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SanDisk snaps up PCIe cacher

FlashSoft is now SanDisk's IP

Internet Security Threat Report 2014

Solid state storage supplier SanDisk has bought a PCIe caching software supplier, FlashSoft, equipping it to compete with other caching PCIe flash suppliers such as EMC (VFCache), Fusion-io (directCache and ioTurbine), OCZ (SANRAD), and TMS (Nevex).

FlashSoft was privately held and the financial terms are being kept confidential. It's now part of SanDisk's Enterprise Storage Solutions group. SanDisk will sell the software on its own but also offer it in combination with its own SAS, PCIe and SATA flash hardware – such as its Lightning enterprise SSDs and anticipated PCIe flash cards – using the acquired Pliant controller used by the Lightning SSDs.

The FlashSoft SE software works with Windows, Linux and VMware hosts and configures flash storage in the servers as a read and write cache for connected disk drive storage. A FlashSoft statement says its "Active Data Management technology uses sophisticated algorithms to observe IO traffic and cache hot data on [up to 1TB of] server-tier SSDs".

The software has a "cluster-aware cache design [which] supports shared-nothing and shared-storage environments, including virtual server environments".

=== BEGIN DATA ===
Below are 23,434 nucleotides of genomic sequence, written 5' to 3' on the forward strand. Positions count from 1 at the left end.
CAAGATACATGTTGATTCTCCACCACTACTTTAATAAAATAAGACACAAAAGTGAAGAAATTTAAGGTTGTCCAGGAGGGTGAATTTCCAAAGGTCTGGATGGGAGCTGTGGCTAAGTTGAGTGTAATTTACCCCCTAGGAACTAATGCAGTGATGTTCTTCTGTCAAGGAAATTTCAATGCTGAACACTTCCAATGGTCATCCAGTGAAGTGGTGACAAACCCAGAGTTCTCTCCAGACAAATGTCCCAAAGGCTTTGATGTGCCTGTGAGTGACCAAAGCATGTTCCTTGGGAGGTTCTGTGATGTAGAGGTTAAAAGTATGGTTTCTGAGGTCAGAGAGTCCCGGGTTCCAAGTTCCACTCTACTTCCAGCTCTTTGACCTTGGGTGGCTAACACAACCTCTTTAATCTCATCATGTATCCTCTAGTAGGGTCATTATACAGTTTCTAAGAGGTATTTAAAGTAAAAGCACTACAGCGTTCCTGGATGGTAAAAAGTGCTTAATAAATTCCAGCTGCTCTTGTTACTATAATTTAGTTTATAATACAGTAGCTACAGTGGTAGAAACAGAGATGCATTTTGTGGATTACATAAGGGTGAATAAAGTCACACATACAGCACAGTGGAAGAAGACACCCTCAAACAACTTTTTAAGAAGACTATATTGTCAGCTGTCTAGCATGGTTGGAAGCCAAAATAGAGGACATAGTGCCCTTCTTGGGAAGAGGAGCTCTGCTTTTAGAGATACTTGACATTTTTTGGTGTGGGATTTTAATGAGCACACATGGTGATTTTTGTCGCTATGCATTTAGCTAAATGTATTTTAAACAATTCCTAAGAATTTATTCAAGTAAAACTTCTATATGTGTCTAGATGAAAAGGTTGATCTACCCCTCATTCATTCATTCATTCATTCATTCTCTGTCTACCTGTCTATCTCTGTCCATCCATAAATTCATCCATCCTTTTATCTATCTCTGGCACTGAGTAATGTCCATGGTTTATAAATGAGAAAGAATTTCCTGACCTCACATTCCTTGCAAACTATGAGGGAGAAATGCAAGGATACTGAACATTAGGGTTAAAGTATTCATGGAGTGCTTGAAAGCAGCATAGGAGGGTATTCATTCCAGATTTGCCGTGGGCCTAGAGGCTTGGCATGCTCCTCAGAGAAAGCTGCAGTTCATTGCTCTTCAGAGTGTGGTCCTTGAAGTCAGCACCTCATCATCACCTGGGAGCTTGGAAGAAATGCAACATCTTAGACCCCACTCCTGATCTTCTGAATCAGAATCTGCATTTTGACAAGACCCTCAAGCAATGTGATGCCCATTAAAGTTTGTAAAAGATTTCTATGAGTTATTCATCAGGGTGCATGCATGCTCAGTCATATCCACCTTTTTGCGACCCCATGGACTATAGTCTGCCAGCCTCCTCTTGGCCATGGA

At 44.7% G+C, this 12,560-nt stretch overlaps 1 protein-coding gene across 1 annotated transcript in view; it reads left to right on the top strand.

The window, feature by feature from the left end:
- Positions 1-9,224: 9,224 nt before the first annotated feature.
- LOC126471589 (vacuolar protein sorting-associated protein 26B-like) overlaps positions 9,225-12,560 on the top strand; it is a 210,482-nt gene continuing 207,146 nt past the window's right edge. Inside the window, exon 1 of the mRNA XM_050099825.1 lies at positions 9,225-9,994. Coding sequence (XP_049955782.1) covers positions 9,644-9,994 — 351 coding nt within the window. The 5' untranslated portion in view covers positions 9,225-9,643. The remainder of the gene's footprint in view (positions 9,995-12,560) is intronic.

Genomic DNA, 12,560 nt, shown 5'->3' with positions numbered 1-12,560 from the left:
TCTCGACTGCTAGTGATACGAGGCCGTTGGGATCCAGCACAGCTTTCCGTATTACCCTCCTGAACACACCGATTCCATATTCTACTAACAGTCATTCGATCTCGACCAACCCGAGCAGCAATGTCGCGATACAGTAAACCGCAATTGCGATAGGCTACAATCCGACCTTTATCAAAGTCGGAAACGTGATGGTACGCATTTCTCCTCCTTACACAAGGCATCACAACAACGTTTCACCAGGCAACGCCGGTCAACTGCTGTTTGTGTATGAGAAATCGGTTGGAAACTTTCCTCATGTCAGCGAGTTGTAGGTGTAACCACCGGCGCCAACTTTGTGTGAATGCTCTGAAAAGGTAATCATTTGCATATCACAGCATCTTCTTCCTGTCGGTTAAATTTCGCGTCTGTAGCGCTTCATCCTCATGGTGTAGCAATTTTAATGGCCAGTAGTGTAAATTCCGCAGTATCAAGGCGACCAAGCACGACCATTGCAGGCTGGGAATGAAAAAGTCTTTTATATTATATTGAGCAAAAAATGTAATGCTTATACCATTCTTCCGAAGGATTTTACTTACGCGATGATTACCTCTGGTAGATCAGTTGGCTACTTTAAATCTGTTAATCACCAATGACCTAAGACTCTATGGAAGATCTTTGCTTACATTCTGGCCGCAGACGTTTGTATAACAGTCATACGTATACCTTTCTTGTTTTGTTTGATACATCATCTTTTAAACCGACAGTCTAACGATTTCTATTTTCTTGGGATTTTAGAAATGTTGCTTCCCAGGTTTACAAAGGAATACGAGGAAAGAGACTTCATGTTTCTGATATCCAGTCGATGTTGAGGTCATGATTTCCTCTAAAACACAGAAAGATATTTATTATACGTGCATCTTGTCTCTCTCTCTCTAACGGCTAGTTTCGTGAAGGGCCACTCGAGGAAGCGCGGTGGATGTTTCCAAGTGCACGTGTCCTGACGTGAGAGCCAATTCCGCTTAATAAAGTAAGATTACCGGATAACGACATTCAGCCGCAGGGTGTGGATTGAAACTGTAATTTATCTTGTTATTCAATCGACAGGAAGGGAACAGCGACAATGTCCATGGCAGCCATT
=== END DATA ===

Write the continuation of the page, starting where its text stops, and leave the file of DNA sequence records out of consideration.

The aim is to get apps executing faster and have servers run more virtual machines by reducing latency caused by disk seek times and drive array network transit time.

Sanjay Mehrotra, SanDisk president and CEO, explained the rationale behind the acquisition: "[It] represents an important step in SanDisk's strategy of delivering complete SSD and software solutions to enterprise storage customers."

FlashSoft has partnerships with flash suppliers such as LSI, OCZ and Virident. It is an early-stage start-up, having gained just $3m in Series A funding in June last year.

SanDisk partners Toshiba in producing NAND chips. It has now signalled unambiguously – as if more signalling were needed after the Pliant acquisition – that it aims to be a significant player in the enterprise flash arena. The move puts pressure on other PCIe flash hardware suppliers to get in bed with caching software or risk being left behind by the accelerating server flash cache train. ®

Internet Security Threat Report 2014

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